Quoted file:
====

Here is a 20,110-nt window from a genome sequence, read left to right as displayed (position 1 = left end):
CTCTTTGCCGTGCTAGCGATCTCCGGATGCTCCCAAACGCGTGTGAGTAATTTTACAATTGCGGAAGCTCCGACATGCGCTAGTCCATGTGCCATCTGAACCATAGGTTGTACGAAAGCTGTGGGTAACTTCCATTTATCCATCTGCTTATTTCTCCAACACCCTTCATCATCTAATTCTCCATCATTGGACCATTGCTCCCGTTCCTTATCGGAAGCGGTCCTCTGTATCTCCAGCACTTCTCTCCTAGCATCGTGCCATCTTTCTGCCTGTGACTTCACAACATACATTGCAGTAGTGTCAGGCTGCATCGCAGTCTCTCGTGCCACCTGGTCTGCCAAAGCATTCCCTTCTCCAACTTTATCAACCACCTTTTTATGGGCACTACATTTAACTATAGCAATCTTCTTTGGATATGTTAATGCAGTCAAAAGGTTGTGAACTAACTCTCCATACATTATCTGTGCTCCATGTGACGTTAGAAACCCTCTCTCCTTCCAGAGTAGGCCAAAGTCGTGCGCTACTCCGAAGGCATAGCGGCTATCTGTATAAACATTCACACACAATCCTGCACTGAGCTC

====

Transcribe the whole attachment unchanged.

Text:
Here is a 20,110-nt window from a genome sequence, read left to right as displayed (position 1 = left end):
CTCTTTGCCGTGCTAGCGATCTCCGGATGCTCCCAAACGCGTGTGAGTAATTTTACAATTGCGGAAGCTCCGACATGCGCTAGTCCATGTGCCATCTGAACCATAGGTTGTACGAAAGCTGTGGGTAACTTCCATTTATCCATCTGCTTATTTCTCCAACACCCTTCATCATCTAATTCTCCATCATTGGACCATTGCTCCCGTTCCTTATCGGAAGCGGTCCTCTGTATCTCCAGCACTTCTCTCCTAGCATCGTGCCATCTTTCTGCCTGTGACTTCACAACATACATTGCAGTAGTGTCAGGCTGCATCGCAGTCTCTCGTGCCACCTGGTCTGCCAAAGCATTCCCTTCTCCAACTTTATCAACCACCTTTTTATGGGCACTACATTTAACTATAGCAATCTTCTTTGGATATGTTAATGCAGTCAAAAGGTTGTGAACTAACTCTCCATACATTATCTGTGCTCCATGTGACGTTAGAAACCCTCTCTCCTTCCAGAGTAGGCCAAAGTCGTGCGCTACTCCGAAGGCATAGCGGCTATCTGTATAAACATTCACACACAATCCTGCACTGAGCTC